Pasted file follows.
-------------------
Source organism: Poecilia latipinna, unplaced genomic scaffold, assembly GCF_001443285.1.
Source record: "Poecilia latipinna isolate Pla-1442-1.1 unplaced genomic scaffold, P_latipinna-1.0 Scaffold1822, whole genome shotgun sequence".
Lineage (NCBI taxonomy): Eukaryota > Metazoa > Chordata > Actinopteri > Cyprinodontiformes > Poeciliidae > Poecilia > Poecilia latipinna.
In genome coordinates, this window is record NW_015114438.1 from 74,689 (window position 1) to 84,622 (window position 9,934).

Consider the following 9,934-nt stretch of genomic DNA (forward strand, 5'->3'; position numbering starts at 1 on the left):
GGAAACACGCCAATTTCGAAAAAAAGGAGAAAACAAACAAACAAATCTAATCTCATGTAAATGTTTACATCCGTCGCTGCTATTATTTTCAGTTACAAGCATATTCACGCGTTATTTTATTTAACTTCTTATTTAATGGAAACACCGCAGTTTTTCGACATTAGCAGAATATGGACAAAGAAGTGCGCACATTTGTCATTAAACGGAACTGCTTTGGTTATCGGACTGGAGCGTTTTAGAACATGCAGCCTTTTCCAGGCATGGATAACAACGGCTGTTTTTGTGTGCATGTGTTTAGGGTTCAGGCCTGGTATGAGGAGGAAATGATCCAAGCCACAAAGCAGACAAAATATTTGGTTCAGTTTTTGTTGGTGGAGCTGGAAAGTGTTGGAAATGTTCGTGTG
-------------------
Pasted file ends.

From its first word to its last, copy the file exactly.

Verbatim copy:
Source organism: Poecilia latipinna, unplaced genomic scaffold, assembly GCF_001443285.1.
Source record: "Poecilia latipinna isolate Pla-1442-1.1 unplaced genomic scaffold, P_latipinna-1.0 Scaffold1822, whole genome shotgun sequence".
Lineage (NCBI taxonomy): Eukaryota > Metazoa > Chordata > Actinopteri > Cyprinodontiformes > Poeciliidae > Poecilia > Poecilia latipinna.
In genome coordinates, this window is record NW_015114438.1 from 74,689 (window position 1) to 84,622 (window position 9,934).

Consider the following 9,934-nt stretch of genomic DNA (forward strand, 5'->3'; position numbering starts at 1 on the left):
GGAAACACGCCAATTTCGAAAAAAAGGAGAAAACAAACAAACAAATCTAATCTCATGTAAATGTTTACATCCGTCGCTGCTATTATTTTCAGTTACAAGCATATTCACGCGTTATTTTATTTAACTTCTTATTTAATGGAAACACCGCAGTTTTTCGACATTAGCAGAATATGGACAAAGAAGTGCGCACATTTGTCATTAAACGGAACTGCTTTGGTTATCGGACTGGAGCGTTTTAGAACATGCAGCCTTTTCCAGGCATGGATAACAACGGCTGTTTTTGTGTGCATGTGTTTAGGGTTCAGGCCTGGTATGAGGAGGAAATGATCCAAGCCACAAAGCAGACAAAATATTTGGTTCAGTTTTTGTTGGTGGAGCTGGAAAGTGTTGGAAATGTTCGTGTG